When it comes to managing hair of different textures some tips that never go wrong include moisturising and sealing regularly to ensure that both textures are well hydrated and flexible which will help reduce the risk of breakage.

Detangling and combing in sections, texlaxed hair tends to feel and look much fuller than relaxed hair so working in section will help you ensure you are more thorough with detangling and applying products. It also allows you to comb your hair more gently. Again this helps to reduce the risk of breakage.

Embracing the natural look and natural hair inspired styles also helps. You have to mentally adjust and be ready to embrace styles that work with your textured roots rather than recreate the extremely sleek looks you might have gotten away with when your hair was fully relaxed straight.


FAQ 4 – I have type 4 hair, will texlaxing give me type 3 hair?

Texlaxing does not convert your hair from one curl type to another especially if you have type 4 hair. The look many ladies with type 4 hair achieve with texlaxing is that of blown out natural hair.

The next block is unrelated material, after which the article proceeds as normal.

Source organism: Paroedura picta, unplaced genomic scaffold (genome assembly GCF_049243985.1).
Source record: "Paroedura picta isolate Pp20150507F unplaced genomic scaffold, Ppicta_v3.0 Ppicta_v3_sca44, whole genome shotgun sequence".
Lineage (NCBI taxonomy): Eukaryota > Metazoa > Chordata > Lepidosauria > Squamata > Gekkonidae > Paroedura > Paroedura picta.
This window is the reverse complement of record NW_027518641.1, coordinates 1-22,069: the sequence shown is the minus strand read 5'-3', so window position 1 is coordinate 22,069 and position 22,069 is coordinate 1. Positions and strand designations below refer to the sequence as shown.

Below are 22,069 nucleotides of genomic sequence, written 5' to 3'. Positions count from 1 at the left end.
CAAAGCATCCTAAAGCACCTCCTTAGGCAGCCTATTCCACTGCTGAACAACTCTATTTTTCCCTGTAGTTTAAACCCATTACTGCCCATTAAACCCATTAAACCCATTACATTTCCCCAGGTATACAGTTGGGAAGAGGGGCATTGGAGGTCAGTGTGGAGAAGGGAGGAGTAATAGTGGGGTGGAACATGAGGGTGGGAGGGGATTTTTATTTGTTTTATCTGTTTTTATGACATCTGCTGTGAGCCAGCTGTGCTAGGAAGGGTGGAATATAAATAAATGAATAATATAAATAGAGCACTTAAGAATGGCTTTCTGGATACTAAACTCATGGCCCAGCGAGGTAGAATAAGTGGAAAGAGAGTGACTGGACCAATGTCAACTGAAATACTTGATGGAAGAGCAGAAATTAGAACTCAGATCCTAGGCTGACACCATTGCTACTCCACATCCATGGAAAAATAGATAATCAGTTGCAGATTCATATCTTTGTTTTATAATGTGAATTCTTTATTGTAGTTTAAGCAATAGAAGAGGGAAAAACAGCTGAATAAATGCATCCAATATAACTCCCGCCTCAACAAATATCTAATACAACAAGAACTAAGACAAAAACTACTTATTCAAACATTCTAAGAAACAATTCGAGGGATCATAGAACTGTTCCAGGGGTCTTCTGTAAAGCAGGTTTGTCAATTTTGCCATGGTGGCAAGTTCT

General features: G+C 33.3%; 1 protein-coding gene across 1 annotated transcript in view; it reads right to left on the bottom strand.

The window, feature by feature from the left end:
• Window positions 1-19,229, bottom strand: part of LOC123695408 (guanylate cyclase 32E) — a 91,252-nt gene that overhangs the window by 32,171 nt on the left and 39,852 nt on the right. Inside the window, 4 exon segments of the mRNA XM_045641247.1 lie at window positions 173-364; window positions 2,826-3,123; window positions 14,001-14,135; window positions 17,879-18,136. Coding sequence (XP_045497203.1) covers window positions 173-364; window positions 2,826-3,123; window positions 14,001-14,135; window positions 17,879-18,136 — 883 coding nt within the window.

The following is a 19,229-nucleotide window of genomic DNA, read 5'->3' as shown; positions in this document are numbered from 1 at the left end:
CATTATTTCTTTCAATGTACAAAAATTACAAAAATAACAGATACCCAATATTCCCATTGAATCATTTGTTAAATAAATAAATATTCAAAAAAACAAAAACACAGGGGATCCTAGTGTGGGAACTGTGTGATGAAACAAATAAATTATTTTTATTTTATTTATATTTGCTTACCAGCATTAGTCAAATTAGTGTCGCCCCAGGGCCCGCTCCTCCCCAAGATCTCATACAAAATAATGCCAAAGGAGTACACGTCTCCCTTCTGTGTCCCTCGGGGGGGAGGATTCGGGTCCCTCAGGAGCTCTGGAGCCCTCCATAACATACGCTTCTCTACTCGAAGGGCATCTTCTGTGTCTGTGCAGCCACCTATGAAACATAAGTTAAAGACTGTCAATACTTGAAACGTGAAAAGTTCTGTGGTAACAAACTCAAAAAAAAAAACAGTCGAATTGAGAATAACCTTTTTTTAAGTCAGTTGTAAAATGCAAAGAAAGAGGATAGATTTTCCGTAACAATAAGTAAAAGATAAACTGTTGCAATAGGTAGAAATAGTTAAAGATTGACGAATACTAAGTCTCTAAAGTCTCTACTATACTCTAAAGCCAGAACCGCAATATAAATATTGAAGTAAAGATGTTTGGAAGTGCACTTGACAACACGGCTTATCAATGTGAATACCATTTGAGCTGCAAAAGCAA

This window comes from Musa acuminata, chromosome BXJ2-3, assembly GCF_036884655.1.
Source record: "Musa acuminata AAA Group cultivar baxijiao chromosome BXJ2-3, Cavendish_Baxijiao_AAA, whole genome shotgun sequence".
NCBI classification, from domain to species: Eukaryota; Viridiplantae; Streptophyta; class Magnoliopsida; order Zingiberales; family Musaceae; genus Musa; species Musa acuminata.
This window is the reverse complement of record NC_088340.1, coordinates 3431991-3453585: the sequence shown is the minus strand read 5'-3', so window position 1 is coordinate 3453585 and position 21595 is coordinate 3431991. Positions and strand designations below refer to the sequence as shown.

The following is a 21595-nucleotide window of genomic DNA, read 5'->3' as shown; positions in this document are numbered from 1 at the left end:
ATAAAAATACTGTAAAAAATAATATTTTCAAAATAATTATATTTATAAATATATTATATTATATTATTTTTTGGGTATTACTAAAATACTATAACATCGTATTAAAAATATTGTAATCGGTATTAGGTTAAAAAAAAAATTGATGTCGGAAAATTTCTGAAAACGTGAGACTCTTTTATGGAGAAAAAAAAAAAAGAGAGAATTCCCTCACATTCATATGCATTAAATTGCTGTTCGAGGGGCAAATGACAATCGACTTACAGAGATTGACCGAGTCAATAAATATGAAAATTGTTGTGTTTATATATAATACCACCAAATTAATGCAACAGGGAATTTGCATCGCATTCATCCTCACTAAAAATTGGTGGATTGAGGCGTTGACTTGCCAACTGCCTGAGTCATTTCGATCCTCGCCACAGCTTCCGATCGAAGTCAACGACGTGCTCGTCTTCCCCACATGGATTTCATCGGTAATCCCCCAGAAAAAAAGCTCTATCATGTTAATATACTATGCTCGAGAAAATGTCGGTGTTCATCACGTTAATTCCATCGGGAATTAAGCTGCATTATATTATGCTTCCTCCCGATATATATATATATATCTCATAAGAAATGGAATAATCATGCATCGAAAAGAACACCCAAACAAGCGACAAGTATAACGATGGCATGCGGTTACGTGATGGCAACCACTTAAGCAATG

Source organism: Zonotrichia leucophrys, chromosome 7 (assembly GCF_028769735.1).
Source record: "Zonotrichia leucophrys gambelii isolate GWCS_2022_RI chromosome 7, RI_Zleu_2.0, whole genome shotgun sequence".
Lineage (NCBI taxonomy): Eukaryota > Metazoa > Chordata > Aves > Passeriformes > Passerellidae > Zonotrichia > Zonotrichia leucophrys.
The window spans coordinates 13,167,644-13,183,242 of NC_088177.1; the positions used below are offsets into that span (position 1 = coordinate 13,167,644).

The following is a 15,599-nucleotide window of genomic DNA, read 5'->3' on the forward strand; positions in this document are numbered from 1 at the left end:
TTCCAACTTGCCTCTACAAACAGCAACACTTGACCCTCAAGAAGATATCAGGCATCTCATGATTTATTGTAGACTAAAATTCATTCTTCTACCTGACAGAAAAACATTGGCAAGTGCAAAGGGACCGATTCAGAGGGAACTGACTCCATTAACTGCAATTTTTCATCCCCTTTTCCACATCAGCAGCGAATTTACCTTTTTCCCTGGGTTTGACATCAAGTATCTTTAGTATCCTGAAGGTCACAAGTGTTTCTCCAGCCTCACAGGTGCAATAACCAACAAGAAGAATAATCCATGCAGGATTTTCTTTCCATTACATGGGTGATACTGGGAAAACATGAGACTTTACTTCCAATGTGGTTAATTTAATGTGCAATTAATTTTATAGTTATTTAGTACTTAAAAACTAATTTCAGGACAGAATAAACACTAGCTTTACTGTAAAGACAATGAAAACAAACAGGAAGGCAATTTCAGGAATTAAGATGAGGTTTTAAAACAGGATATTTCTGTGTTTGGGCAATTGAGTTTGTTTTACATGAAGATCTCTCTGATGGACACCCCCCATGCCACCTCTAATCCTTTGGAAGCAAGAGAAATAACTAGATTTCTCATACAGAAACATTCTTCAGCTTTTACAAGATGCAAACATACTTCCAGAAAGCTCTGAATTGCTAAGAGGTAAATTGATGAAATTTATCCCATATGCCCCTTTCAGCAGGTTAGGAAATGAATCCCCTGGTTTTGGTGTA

I hope the contents of this post and the links to the older posts about texlaxing answers your questions and demystifies texlaxing once and for all. If however you have more questions about texlaxing please comment below and I will get back to you as soon as possible.
Please feel free to encourage other readers by sharing your own experience of transitioning from relaxed to texlaxed.

The next post will be a wig related/hair update/wig safety post.

Come back soon



Learn | Change | Grow



  1. Kay
    December 6, 2016 / 10:27 pm

    Hello Lade. Please,write on grey hair. How to colour,if so desired without breakage. How to care,whiten the yellow strands etc for some of us who rock our greys

    • Lade
      December 8, 2016 / 1:36 pm

      Hello Kay

      Thats actually a great blog post idea and I’ll work on it. Thanks for the idea
      So stay tuned :)


      • Jessica
        April 3, 2017 / 11:58 am

        Please I have terrible dandruff issues and my hair never relaxes… I’ve tried all kinds of relaxer I know and my hair just gets burnt instead. Please any advice or help? Thank you xx

        • Lade
          May 3, 2017 / 9:20 pm